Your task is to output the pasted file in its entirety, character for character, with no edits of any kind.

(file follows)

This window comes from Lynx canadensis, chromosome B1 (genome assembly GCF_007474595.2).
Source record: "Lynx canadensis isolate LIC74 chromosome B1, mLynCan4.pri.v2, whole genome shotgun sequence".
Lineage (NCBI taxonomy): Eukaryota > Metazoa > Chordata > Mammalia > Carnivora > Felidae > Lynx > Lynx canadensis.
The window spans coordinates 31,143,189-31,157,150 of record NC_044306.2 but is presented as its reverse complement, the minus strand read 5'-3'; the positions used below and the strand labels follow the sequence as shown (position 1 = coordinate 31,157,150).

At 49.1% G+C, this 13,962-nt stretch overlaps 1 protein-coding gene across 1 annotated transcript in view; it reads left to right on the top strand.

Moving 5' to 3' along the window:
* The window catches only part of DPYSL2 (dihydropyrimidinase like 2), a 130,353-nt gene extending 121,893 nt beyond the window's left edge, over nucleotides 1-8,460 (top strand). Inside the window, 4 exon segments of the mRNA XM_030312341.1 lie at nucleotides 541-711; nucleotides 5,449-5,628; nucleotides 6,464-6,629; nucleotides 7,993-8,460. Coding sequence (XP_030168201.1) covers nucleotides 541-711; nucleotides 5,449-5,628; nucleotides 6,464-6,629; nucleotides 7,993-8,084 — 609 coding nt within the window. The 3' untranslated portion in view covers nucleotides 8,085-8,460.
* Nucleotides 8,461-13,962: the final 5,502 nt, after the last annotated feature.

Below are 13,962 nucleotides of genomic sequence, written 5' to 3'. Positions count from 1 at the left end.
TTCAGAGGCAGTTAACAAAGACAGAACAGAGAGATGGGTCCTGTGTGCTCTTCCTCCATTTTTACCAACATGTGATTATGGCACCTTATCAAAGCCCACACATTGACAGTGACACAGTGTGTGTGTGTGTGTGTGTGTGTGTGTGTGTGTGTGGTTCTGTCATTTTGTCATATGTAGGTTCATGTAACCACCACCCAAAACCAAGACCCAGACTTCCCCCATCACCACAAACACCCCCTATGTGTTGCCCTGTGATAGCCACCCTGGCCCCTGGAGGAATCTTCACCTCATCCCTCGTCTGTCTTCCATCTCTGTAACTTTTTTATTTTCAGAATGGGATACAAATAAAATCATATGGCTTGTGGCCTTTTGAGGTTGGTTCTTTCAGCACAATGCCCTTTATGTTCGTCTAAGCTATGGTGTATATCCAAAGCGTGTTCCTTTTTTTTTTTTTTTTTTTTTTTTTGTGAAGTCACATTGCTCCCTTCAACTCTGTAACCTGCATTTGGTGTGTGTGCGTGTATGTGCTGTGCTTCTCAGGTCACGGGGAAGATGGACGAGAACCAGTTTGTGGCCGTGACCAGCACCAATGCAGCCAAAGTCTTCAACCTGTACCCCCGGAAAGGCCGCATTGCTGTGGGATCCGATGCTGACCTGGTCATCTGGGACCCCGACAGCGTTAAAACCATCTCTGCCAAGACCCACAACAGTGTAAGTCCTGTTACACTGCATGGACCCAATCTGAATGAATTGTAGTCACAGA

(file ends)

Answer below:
This window comes from Lynx canadensis, chromosome B1 (genome assembly GCF_007474595.2).
Source record: "Lynx canadensis isolate LIC74 chromosome B1, mLynCan4.pri.v2, whole genome shotgun sequence".
Lineage (NCBI taxonomy): Eukaryota > Metazoa > Chordata > Mammalia > Carnivora > Felidae > Lynx > Lynx canadensis.
The window spans coordinates 31,143,189-31,157,150 of record NC_044306.2 but is presented as its reverse complement, the minus strand read 5'-3'; the positions used below and the strand labels follow the sequence as shown (position 1 = coordinate 31,157,150).

At 49.1% G+C, this 13,962-nt stretch overlaps 1 protein-coding gene across 1 annotated transcript in view; it reads left to right on the top strand.

Moving 5' to 3' along the window:
* The window catches only part of DPYSL2 (dihydropyrimidinase like 2), a 130,353-nt gene extending 121,893 nt beyond the window's left edge, over nucleotides 1-8,460 (top strand). Inside the window, 4 exon segments of the mRNA XM_030312341.1 lie at nucleotides 541-711; nucleotides 5,449-5,628; nucleotides 6,464-6,629; nucleotides 7,993-8,460. Coding sequence (XP_030168201.1) covers nucleotides 541-711; nucleotides 5,449-5,628; nucleotides 6,464-6,629; nucleotides 7,993-8,084 — 609 coding nt within the window. The 3' untranslated portion in view covers nucleotides 8,085-8,460.
* Nucleotides 8,461-13,962: the final 5,502 nt, after the last annotated feature.

Below are 13,962 nucleotides of genomic sequence, written 5' to 3'. Positions count from 1 at the left end.
TTCAGAGGCAGTTAACAAAGACAGAACAGAGAGATGGGTCCTGTGTGCTCTTCCTCCATTTTTACCAACATGTGATTATGGCACCTTATCAAAGCCCACACATTGACAGTGACACAGTGTGTGTGTGTGTGTGTGTGTGTGTGTGTGTGTGTGGTTCTGTCATTTTGTCATATGTAGGTTCATGTAACCACCACCCAAAACCAAGACCCAGACTTCCCCCATCACCACAAACACCCCCTATGTGTTGCCCTGTGATAGCCACCCTGGCCCCTGGAGGAATCTTCACCTCATCCCTCGTCTGTCTTCCATCTCTGTAACTTTTTTATTTTCAGAATGGGATACAAATAAAATCATATGGCTTGTGGCCTTTTGAGGTTGGTTCTTTCAGCACAATGCCCTTTATGTTCGTCTAAGCTATGGTGTATATCCAAAGCGTGTTCCTTTTTTTTTTTTTTTTTTTTTTTTTGTGAAGTCACATTGCTCCCTTCAACTCTGTAACCTGCATTTGGTGTGTGTGCGTGTATGTGCTGTGCTTCTCAGGTCACGGGGAAGATGGACGAGAACCAGTTTGTGGCCGTGACCAGCACCAATGCAGCCAAAGTCTTCAACCTGTACCCCCGGAAAGGCCGCATTGCTGTGGGATCCGATGCTGACCTGGTCATCTGGGACCCCGACAGCGTTAAAACCATCTCTGCCAAGACCCACAACAGTGTAAGTCCTGTTACACTGCATGGACCCAATCTGAATGAATTGTAGTCACAGA